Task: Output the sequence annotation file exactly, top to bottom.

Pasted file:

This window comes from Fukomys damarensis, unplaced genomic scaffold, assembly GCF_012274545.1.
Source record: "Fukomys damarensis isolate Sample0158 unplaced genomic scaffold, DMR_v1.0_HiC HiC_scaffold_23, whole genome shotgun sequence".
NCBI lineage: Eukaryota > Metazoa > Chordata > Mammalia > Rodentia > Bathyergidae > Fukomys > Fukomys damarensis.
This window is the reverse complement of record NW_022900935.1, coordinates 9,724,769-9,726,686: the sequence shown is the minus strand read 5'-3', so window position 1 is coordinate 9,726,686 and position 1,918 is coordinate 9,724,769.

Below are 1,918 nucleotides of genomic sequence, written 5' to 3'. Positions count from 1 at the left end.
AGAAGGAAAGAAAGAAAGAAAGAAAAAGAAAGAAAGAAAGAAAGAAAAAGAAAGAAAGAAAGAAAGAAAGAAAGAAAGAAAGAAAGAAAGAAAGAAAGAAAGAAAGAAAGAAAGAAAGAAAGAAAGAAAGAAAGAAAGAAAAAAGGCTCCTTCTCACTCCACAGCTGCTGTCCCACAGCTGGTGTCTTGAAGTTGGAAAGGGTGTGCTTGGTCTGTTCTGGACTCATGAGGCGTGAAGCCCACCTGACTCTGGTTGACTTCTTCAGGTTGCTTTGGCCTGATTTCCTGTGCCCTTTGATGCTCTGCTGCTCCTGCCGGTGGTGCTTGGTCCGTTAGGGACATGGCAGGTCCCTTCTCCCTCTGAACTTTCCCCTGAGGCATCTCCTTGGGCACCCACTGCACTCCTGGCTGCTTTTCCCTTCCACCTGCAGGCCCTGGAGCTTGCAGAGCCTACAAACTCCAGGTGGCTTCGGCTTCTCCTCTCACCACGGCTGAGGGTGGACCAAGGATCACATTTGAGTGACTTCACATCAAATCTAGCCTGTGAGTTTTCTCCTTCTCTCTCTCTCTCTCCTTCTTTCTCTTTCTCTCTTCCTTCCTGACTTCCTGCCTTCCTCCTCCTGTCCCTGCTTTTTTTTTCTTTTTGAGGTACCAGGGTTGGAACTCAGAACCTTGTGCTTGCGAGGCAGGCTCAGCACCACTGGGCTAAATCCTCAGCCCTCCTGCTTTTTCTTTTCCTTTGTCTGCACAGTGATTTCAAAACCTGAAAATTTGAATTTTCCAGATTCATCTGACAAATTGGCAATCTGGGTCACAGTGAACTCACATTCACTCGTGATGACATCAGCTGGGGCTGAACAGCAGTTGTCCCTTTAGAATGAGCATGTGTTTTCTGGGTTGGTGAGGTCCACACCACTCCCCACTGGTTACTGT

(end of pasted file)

This window comes from Fukomys damarensis, unplaced genomic scaffold, assembly GCF_012274545.1.
Source record: "Fukomys damarensis isolate Sample0158 unplaced genomic scaffold, DMR_v1.0_HiC HiC_scaffold_23, whole genome shotgun sequence".
NCBI lineage: Eukaryota > Metazoa > Chordata > Mammalia > Rodentia > Bathyergidae > Fukomys > Fukomys damarensis.
This window is the reverse complement of record NW_022900935.1, coordinates 9,724,769-9,726,686: the sequence shown is the minus strand read 5'-3', so window position 1 is coordinate 9,726,686 and position 1,918 is coordinate 9,724,769.

Below are 1,918 nucleotides of genomic sequence, written 5' to 3'. Positions count from 1 at the left end.
AGAAGGAAAGAAAGAAAGAAAGAAAAAGAAAGAAAGAAAGAAAGAAAAAGAAAGAAAGAAAGAAAGAAAGAAAGAAAGAAAGAAAGAAAGAAAGAAAGAAAGAAAGAAAGAAAGAAAGAAAGAAAGAAAGAAAGAAAGAAAAAAGGCTCCTTCTCACTCCACAGCTGCTGTCCCACAGCTGGTGTCTTGAAGTTGGAAAGGGTGTGCTTGGTCTGTTCTGGACTCATGAGGCGTGAAGCCCACCTGACTCTGGTTGACTTCTTCAGGTTGCTTTGGCCTGATTTCCTGTGCCCTTTGATGCTCTGCTGCTCCTGCCGGTGGTGCTTGGTCCGTTAGGGACATGGCAGGTCCCTTCTCCCTCTGAACTTTCCCCTGAGGCATCTCCTTGGGCACCCACTGCACTCCTGGCTGCTTTTCCCTTCCACCTGCAGGCCCTGGAGCTTGCAGAGCCTACAAACTCCAGGTGGCTTCGGCTTCTCCTCTCACCACGGCTGAGGGTGGACCAAGGATCACATTTGAGTGACTTCACATCAAATCTAGCCTGTGAGTTTTCTCCTTCTCTCTCTCTCTCTCCTTCTTTCTCTTTCTCTCTTCCTTCCTGACTTCCTGCCTTCCTCCTCCTGTCCCTGCTTTTTTTTTCTTTTTGAGGTACCAGGGTTGGAACTCAGAACCTTGTGCTTGCGAGGCAGGCTCAGCACCACTGGGCTAAATCCTCAGCCCTCCTGCTTTTTCTTTTCCTTTGTCTGCACAGTGATTTCAAAACCTGAAAATTTGAATTTTCCAGATTCATCTGACAAATTGGCAATCTGGGTCACAGTGAACTCACATTCACTCGTGATGACATCAGCTGGGGCTGAACAGCAGTTGTCCCTTTAGAATGAGCATGTGTTTTCTGGGTTGGTGAGGTCCACACCACTCCCCACTGGTTACTGT